Bungled communications by law enforcement officials over whether a polygraph was admissible in court has resulted in the Court of Appeals of Indiana affirming the exclusion of the evidence against a defendant in a child molestation case and sanctions against the state.
User-friendly data: Lawyer-technologists launch new software to address e-discovery problems
A developer of software that comprehensively tracks e-discovery progress in real time describes his team’s inspiration this way: “What we tried to do was take away some of the barriers because people go to law school to be lawyers not to learn software or how to put together Excel spreadsheets … We wanted to create something that was the path of least resistance for people. They just log in and get all the critical information they need.”Read More
Legal pros on demand: Latitude Indiana to provide attorneys, legal services for short-term needs
A new legal services company rooted in Nashville has recently settled in Indianapolis, with a Hoosier attorney at the helm. Latitude, a Tennessee-based legal services provider founded in 2014, announced the establishment of its Indiana office last month. The company claims it will provide on-demand, sophisticated attorney expertise for Indiana corporations and law firms while increasing flexibility and reducing costs.Read More
Indiana Supreme Court justices this month will hear oral arguments on petition to transfer in a case in which the Court of Appeals of Indiana, despite “problematic” precedent, upheld the denial of a defendant’s motion to compel evidence of unredacted copies of the police report in his case.
A Vanderburgh County man will get a second day in court after the Court of Appeals of Indiana reversed his criminal conviction, finding in part that his inability to get his case file while in jail violated his right to due process.
Despite having concerns about the continued viability of a 1985 Indiana Supreme Court decision, the Court of Appeals of Indiana upheld the denial of a defendant’s motion to compel evidence of unredacted copies of police reports based on that precedent.
A liquidating company cannot avoid a court order to produce unredacted documents using the argument that the Fifth Amendment protects them, the Court of Appeals of Indiana ruled Wednesday.
The Indiana Court of Appeals has affirmed sanctions imposed on a Morgan County man after he violated discovery rules and failed to submit complete and adequate responses until almost two years after discovery was requested.
The Indiana Court of Appeals is set to hear oral arguments next week on the issue of compelling discovery of a police report.
The U.S. Judicial Conference Advisory Committee on Civil Rules is seeking comment to determine the difficulties attorneys encounter in complying with Civil Rule 26(b)(5)(A) and whether rule amendments could solve them.
Former President Donald Trump could face questioning under oath about a former reality TV show contestant’s sexual assault allegations against him after a ruling from New York’s highest court Tuesday.
A will contest between a man’s daughter and his grandson will continue in Huntington Circuit Court after the Indiana Court of Appeals determined the trial court erred in granting summary judgment to the daughter.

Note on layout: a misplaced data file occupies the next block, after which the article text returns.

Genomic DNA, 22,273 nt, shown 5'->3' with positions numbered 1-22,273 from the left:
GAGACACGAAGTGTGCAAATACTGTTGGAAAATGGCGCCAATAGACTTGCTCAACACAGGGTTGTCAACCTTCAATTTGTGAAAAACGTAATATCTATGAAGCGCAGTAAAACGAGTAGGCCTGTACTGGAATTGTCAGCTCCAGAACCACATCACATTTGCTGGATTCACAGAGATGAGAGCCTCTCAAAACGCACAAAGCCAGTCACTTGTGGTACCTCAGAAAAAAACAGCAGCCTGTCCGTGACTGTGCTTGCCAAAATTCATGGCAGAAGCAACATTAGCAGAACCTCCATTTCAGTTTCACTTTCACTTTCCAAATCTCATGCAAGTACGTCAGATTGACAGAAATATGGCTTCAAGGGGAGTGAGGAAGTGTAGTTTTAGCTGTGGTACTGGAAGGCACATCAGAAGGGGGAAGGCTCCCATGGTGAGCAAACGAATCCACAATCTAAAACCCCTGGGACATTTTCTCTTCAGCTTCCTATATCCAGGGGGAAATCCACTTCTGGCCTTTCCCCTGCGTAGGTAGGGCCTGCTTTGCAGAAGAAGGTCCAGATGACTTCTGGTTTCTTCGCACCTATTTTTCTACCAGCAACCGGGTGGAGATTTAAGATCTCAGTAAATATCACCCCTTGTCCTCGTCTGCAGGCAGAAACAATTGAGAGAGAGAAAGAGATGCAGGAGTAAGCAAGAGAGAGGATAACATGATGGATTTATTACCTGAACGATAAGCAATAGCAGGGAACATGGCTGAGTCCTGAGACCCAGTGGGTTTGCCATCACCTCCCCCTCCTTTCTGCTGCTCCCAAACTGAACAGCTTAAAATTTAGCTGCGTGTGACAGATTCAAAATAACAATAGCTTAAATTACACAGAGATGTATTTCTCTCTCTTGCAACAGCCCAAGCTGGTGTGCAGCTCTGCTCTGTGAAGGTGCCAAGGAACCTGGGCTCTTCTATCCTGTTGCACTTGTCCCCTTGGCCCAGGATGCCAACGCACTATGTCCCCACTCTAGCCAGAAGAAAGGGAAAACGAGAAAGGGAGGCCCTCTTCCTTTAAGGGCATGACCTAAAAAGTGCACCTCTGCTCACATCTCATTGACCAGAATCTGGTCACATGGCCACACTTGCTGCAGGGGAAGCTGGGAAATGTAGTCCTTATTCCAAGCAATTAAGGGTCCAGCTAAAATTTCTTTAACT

IndyBar: Professional and Technical Civility in Electronic Discovery — Five Tips on How to Avoid a “Discovery War”
Electronic discovery — like discovery generally — can bring out the best and the worst in lawyers, potentially turning any discovery dispute into a full-blown “discovery war.” But it doesn’t have to be this way! It’s possible to navigate the process in an amicable manner without losing sight of your client’s needs. Here are five suggestions for promoting professional and technical civility in the e-discovery process.
A divided Indiana Court of Appeals panel on Tuesday reversed in favor of the University of Notre Dame in a negligence dispute brought by a woman who broke her shoulder after tripping during a basketball game.
The wife of Journey guitarist Neal Schon could not convince the Indiana Court of Appeals on Friday that she was deprived of an opportunity to conduct additional discovery against the Allen County War Memorial Coliseum after a security guard there allegedly injured her during a concert by the rock band.
The stakes have been raised in a lawsuit against a former northern Indiana judge and an employee of his law office accused of swindling the estate of a deceased client whose will bequeathed more than $700,000 to local charities — money the charities say they never received.
To a savvy litigator armed with best practices to avoid ethical violations and ensure admissibility, social media can be utilized as an effective tool to gather information throughout litigation, including trial.
An ex-Indiana judge whose former law office is accused of stealing hundreds of thousands of dollars from an estate he established that was meant to go to charity has been sanctioned — as has his defense attorney — after a judge ruled they made false statements and attempted to mislead the court in the charity’s civil lawsuit.
The IndyBar E-Discovery, Cybersecurity and Information Governance Section leaders Jennifer Tudor Wright and Katrina Gossett Kelly recently presented another successful and informative CLE entitled “Practical Tips to Bolster your Legal Hold Notice.” Jennifer and Katrina drew on their e-discovery experience and reviewed key elements of a legal hold notice, case law updates, confidentiality/privilege issues and additional considerations for attorneys and their clients.
A Marion Superior judge has ordered Indiana Secretary of State Connie Lawson to produce documents to back up her claim that the public should not see emails and other communications about the reliability and security of voting machines because they could jeopardize cyberterrorism security.